New wisdom: the struggle of time management, the power of limitations

Life is busy, I don’t care who you are, how old you are, where you are.

I’m learning that acknowledging my limitations is really a gift when I’m struggling to keep all my juggling under control.

It’s common knowledge, accepted wisdom, that some plan for time management is key: to keep up, stay on track, be efficient and productive. It’s easy to give lip service to good habits, hard to stay focused in the nitty gritty, where a lot of life (at least my life) is lived.

The routines of life, daily schedules and commitments, they crowd us, hurry our hours along. And so much of what we plan each day…well, it all has to be done, doesn’t it?

Does it?

How can anyone have time to think, read, grow, process, and learn from life, or share what we’ve learned, without time to absorb? Time to reflect? And how can we find the time for any of this if we don’t consciously plan for it?

Even as I tell myself that quiet time in my daily life is important, I struggle with commitment to this ritual.

Like other promises to self, it’s easy to shortchange when push comes to shove. When my days get busy, or worse, crazy, with travel, meetings, project deadlines, or the urgent over the important, it’s easy to cut the plans that only impact me.

But isn’t that like shortchanging diet, or exercise, or some other part of self-care that has long-term impact? We tell ourselves the story that these compromises aren’t really significant, it’s just now and then, right? A miss of my quiet time, exercise, eating right, these occasional passes I give myself don’t really matter. Don’t really add up?

Yes. Yes they do.

Unfortunately, every time I miss out on my quiet time, I’m the poorer for it. That’s the truth. Even if I’m the only one that’s impacted, isn’t that significant?

You see, I tell myself my compromises aren’t important. But they are. And it’s the same for every one of us. Missing out on our time to read, reflect, and process, paves the way for so many negatives.

When we don’t nourish ourselves, the poverty of that shows up in every facet of life…in our relationships, in our ability to absorb and weather, in the words we share with others.

How can we have wisdom to share if we aren’t feeding ourselves, and learning from the tools at our disposal?

I do a mix of reading, meditation, and prayer, and my preference is to set aside time in the morning for this ritual. But mornings aren’t always convenient, and if I get off track with my day, I don’t always find my way back to a calm space. I’ve tried doing this in the evening before bed, but I usually don’t last too long. It’s discouraging to find myself falling asleep instead of finding inspiration or wisdom from my current book.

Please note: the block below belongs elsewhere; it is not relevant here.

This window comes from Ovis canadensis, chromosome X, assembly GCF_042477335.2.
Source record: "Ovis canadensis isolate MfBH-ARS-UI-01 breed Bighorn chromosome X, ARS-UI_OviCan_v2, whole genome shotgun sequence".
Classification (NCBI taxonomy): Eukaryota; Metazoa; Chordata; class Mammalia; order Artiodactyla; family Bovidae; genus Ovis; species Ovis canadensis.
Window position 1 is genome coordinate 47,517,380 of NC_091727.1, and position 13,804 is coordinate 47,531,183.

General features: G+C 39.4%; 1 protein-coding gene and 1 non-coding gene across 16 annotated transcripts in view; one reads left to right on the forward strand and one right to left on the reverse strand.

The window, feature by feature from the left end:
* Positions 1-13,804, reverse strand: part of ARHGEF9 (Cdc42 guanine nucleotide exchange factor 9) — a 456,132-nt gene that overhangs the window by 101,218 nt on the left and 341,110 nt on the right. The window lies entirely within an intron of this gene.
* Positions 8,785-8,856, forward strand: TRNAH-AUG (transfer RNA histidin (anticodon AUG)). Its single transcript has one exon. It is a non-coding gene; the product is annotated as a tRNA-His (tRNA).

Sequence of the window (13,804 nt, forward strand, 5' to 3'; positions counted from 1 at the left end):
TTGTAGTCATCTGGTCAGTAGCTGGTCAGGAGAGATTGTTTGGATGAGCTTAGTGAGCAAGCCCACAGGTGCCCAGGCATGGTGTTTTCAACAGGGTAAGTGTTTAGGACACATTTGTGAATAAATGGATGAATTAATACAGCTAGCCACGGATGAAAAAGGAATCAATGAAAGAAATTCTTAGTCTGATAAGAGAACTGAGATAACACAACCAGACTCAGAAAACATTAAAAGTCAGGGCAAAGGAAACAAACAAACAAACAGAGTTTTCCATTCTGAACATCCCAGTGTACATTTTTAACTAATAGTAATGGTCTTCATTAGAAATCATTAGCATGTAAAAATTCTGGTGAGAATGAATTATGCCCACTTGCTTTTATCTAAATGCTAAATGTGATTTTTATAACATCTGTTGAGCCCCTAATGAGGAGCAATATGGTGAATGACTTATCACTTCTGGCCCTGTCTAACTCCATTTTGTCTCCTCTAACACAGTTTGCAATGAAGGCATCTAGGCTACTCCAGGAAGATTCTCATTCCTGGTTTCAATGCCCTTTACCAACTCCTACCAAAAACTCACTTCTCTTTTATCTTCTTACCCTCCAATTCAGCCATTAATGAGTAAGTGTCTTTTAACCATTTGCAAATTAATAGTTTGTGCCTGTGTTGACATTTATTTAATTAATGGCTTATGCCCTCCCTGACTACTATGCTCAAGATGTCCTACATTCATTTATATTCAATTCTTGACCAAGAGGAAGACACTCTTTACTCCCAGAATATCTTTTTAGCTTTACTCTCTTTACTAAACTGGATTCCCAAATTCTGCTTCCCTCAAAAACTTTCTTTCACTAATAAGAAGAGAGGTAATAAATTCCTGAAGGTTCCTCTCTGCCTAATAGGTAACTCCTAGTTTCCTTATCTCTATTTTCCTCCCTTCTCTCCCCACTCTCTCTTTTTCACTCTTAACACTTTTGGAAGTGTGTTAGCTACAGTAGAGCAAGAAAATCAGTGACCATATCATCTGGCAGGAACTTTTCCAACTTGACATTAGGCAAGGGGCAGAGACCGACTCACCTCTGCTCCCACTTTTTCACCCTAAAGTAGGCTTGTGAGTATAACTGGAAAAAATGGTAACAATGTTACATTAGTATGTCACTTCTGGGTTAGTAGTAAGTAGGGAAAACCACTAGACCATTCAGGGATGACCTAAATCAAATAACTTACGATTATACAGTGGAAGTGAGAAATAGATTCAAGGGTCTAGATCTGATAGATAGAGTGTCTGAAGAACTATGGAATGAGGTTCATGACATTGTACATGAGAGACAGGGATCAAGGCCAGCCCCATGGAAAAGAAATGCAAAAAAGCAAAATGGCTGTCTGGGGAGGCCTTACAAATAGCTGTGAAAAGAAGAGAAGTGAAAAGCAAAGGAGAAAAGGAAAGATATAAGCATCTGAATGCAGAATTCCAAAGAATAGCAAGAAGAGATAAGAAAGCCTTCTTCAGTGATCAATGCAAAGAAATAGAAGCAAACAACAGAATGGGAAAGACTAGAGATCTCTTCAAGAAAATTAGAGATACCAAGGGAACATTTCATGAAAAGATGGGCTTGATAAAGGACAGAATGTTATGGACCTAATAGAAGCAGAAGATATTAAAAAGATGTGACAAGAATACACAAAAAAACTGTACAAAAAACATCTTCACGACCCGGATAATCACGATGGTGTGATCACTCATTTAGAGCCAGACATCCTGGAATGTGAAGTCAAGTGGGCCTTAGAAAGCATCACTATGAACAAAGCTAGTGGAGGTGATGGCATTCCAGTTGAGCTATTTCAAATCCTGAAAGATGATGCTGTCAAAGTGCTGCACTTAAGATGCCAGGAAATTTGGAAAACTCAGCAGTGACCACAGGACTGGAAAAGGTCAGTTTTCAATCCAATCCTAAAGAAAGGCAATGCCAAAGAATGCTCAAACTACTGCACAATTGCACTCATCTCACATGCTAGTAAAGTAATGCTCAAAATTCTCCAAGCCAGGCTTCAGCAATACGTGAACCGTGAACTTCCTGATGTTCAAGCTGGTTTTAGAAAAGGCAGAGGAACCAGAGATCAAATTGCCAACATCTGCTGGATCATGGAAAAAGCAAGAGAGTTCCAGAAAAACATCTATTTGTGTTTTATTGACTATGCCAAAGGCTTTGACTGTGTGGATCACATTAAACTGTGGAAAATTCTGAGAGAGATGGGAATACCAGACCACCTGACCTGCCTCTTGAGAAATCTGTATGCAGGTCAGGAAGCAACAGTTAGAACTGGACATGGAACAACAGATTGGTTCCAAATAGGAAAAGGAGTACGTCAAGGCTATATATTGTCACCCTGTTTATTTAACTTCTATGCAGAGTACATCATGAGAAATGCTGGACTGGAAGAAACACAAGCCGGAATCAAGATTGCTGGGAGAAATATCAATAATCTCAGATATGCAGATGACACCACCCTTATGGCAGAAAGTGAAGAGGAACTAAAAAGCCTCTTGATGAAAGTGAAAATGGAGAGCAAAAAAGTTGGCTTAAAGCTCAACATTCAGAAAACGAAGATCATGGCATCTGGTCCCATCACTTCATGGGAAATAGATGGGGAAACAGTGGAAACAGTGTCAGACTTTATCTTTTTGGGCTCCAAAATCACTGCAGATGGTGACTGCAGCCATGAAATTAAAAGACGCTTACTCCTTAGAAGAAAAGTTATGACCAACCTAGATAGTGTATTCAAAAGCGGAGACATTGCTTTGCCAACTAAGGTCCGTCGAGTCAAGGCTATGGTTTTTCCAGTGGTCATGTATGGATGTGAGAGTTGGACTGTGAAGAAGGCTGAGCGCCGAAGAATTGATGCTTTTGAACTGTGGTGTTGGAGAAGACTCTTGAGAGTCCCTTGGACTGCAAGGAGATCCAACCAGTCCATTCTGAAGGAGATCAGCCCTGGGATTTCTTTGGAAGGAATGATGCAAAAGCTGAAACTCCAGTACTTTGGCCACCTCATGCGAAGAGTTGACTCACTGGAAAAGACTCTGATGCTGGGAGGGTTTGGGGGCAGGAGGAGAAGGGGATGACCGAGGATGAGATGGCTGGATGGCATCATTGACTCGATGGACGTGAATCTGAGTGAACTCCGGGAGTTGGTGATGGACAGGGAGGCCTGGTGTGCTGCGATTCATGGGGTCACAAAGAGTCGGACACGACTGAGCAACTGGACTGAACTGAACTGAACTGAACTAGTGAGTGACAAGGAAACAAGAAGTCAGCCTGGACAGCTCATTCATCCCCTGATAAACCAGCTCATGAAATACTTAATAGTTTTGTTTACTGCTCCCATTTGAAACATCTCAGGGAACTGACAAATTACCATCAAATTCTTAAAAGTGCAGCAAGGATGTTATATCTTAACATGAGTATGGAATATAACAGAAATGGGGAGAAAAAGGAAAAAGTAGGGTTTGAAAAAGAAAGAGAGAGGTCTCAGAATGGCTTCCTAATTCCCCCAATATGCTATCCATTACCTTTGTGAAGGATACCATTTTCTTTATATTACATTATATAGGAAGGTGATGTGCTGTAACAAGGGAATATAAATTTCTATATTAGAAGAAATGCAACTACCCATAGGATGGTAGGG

So how can I manage my need for quiet, for downtime, for personal reflection, in a way that is responsive to my day-to-day, and not at the mercy of my travel schedule?

How can any of us?

I’ve tried a lot of different approaches, with varying success…nothing is foolproof, unfortunately.

But some things I’ve learned. These are my new commitments to manage this issue differently, and better than before.

  • Connect the dots…when I think about giving up my quiet time due to time-pressure, I need to consider what else I’m giving up…balance, composure, calm? My new commitment is to literally ask myself the question…what am I really giving up? Say the words out loud, hear myself acknowledge what I’m really choosing by neglecting my time.
  • If I’m too busy, or already too tired, to consider getting up early to read and carve out time for preparation for my day, I’m over-booked. My new commitment: don’t over-schedule. Because I work in block increments, it’s easy to build more into a week than I can really manage, and I need to resist this temptation.
  • Do less, not more. I give myself permission to produce less.
  • Be intentional with my time, not spontaneous. There is a place for spontaneity, but too much of it and it becomes a negative that derails my focus.
  • Use an app to track consistency.
  • Instead of viewing early mornings as “I have to” view them as “I get to.” The hardest part is getting up.
  • If I have to push my quiet time to another time, target a lunch break rather than end of day, when I’m often tempted to turn in early.
  • I am not Superwoman, and I need to give up the fantasy that I can fill my days to overflowing and have capacity for any quality of down time.

The habit of taking time to reflect and meditate has nothing to do with gain that can be measured by financial or material standards, though there may be some correlation. This practice is about the intangibles of life.

That’s what’s really valuable to me now.

What about you? How do you carve out time, and space, to think, and grow, and reflect?

Please share! I’d love to hear what others do to get a handle on this challenge.

~ Sheila



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